• Following a hyperlink (low significance)

Login pages

Google monitors users and maps their journey as they browse the web. They know when users log into something (e.g. social network) and they know when they end the session by logging out. If a common journey path always starts with a login page, Google will add more significance to the login page in their rankings.

"A login page can start a user on a trajectory, or sequence, of associated pages and may be more significant to the user than the associated pages and, therefore, merit a higher ranking score."

I find this very interesting. In fact, as I write this, we’re setting up a login experiment to see if repeated client access and page engagement impacts the search visibility of the page in any way. Readers of this article can access the login test page with username: moz and password: moz123.

The idea behind my experiment is to have all the signals mentioned in this article ticked off:

  • URL familiarity, direct entry for maximum credit
  • Triggering frequent and repeated access by our clients
  • Expected session length of 30-120 seconds
  • Session length credit up-flow to home page
  • Interactive elements add to engagement (export, chart interaction, filters)

Combining implicit and traditional ranking signals

Google treats various user-generated data with different degrees of importance. Combining implicit signals such as day of the week, active session duration, visit frequency, or type of article with traditional ranking methods improves reliability of search results.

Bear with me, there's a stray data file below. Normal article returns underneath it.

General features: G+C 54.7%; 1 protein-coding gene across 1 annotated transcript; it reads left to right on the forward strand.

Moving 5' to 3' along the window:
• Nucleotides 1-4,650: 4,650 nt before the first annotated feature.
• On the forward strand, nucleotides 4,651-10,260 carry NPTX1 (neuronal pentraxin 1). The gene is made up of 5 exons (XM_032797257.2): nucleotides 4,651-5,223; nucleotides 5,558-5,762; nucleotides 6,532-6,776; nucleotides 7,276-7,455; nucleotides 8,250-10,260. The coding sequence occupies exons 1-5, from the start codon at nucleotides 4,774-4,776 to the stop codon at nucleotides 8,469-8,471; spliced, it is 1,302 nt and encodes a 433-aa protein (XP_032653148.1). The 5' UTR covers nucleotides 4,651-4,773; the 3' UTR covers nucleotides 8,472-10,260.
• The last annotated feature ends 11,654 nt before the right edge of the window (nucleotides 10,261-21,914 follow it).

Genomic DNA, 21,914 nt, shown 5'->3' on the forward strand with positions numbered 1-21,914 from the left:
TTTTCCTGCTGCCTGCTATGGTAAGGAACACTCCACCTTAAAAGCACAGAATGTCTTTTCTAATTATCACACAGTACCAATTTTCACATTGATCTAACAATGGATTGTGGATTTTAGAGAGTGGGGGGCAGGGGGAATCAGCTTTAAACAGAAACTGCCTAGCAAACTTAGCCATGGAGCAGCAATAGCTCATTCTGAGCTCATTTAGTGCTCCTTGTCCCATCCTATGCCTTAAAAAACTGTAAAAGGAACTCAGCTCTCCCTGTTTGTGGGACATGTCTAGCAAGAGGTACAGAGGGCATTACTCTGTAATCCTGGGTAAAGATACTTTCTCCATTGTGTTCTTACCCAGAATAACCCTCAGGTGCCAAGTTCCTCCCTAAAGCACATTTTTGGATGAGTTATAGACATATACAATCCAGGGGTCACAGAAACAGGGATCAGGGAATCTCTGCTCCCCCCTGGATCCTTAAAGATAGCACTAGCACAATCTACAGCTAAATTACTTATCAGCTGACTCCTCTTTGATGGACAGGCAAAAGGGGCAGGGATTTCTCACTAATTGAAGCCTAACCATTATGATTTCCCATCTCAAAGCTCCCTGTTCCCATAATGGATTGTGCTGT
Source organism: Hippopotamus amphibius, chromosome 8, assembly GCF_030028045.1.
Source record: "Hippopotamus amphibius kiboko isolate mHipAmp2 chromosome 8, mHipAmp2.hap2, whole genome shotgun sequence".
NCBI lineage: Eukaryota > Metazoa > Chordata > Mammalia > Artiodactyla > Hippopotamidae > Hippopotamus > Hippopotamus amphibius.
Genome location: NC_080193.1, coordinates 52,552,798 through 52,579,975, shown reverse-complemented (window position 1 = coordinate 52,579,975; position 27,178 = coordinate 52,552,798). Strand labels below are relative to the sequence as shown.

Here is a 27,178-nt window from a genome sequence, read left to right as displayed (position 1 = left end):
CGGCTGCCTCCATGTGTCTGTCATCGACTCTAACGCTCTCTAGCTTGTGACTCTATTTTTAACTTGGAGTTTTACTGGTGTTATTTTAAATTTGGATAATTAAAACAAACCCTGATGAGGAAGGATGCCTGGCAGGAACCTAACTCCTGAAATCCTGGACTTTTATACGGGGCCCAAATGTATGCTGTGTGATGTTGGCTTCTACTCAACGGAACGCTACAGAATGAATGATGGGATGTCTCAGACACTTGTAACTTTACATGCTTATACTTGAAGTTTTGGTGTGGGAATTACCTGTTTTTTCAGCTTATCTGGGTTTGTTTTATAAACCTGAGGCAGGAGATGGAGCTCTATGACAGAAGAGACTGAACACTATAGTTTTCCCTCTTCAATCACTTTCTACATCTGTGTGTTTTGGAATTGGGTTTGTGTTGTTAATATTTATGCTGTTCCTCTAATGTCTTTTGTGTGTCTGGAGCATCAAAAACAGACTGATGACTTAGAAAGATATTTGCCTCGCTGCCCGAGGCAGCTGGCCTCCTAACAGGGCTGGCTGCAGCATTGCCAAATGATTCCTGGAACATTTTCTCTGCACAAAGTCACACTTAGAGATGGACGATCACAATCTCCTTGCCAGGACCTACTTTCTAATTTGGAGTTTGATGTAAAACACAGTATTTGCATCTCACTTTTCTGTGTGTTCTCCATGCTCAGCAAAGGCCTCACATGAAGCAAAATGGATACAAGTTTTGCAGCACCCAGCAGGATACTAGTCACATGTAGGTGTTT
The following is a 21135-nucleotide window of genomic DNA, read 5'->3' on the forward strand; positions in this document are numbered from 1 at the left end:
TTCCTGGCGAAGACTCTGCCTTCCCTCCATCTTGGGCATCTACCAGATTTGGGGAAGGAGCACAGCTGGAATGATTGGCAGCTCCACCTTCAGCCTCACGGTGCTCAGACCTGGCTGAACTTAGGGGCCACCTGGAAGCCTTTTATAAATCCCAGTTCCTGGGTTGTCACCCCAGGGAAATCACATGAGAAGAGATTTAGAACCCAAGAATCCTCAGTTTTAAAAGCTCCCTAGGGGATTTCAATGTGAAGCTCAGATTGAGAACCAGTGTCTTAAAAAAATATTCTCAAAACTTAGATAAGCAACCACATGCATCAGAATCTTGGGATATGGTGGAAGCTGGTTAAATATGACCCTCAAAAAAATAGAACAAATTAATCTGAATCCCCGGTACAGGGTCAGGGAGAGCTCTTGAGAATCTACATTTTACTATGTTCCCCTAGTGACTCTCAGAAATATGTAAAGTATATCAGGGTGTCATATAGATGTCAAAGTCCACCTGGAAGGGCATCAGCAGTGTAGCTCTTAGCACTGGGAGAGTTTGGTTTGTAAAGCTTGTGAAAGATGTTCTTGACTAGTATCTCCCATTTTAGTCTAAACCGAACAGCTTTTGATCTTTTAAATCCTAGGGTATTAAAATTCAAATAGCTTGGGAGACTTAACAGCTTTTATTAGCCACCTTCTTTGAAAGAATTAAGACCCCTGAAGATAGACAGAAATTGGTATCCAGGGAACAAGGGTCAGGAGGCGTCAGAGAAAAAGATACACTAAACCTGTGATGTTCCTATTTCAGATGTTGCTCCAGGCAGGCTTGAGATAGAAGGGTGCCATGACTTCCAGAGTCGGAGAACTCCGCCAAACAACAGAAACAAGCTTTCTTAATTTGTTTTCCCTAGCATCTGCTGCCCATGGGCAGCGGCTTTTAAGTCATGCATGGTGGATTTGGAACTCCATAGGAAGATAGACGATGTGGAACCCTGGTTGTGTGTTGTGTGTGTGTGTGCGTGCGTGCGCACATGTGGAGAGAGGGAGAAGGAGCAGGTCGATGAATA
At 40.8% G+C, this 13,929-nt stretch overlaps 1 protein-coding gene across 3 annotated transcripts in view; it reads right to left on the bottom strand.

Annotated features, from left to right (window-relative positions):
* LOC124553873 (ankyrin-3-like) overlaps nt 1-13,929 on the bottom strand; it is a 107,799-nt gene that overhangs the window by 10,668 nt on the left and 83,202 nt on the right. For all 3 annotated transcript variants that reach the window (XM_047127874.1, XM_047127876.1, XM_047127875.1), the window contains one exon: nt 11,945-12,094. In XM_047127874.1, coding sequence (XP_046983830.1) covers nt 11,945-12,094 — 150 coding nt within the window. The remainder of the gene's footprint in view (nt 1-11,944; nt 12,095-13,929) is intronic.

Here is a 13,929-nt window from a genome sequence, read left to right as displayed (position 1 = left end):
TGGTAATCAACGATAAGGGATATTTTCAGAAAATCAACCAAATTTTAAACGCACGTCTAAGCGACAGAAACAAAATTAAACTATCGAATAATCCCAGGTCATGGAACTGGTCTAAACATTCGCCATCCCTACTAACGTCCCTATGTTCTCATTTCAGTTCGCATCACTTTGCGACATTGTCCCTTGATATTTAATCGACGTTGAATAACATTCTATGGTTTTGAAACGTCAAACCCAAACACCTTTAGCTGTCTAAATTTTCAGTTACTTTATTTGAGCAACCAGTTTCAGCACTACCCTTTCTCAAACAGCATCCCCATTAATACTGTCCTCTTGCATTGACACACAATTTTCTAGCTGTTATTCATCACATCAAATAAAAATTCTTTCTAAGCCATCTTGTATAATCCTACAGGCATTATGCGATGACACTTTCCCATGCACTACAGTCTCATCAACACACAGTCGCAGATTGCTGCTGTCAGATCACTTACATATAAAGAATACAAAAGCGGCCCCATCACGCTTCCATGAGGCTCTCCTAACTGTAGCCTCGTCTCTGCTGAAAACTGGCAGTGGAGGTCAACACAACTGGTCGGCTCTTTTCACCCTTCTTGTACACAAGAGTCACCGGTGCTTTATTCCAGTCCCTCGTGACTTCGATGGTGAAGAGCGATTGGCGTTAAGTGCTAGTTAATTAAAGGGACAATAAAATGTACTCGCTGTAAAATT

page quality metrics

Impact on SEO

The fact that behaviour signals are on Google’s radar stresses the rising importance of user experience optimisation. Our job is to incentivise users to click, engage, convert, and keep coming back. This complex task requires a multidisciplinary mix, including technical, strategic, and creative skills. We’re being evaluated by both users and search engines, and everything users do on our pages counts. The evaluation starts at the SERP level and follows users during the whole journey throughout your site.

“Good user experience”

Search visibility will never depend on subjective user experience, but on search engines’ interpretation of it. Our most recent research into how people read online shows that users don’t react well when facing large quantities of text (this article included) and will often skim content and leave if they can’t find answers quickly enough. This type of behaviour may send the wrong signals about your page.

My solution was to present all users with a skeletal content form with supplementary content available on-demand through use of hypotext. As a result, our test page (~5000 words) increased the average time per user from 6 to 12 minutes and bounce rate reduced from 90% to 60%. The very article where we published our findings shows clicks, hovers, and scroll depth activity of double or triple values to the rest of our content. To me, this was convincing enough.


Google’s algorithms disagreed, however, devaluing the content not visible on the page by default. Queries contained within unexpanded parts of the page aren’t bolded in SERP snippets and currently don’t rank as well as pages which copied that same content but made it visible. This is ultimately something Google has to work on, but in the meantime we have to be mindful of this perception gap and make calculated decisions in cases where good user experience doesn’t match Google’s best practices.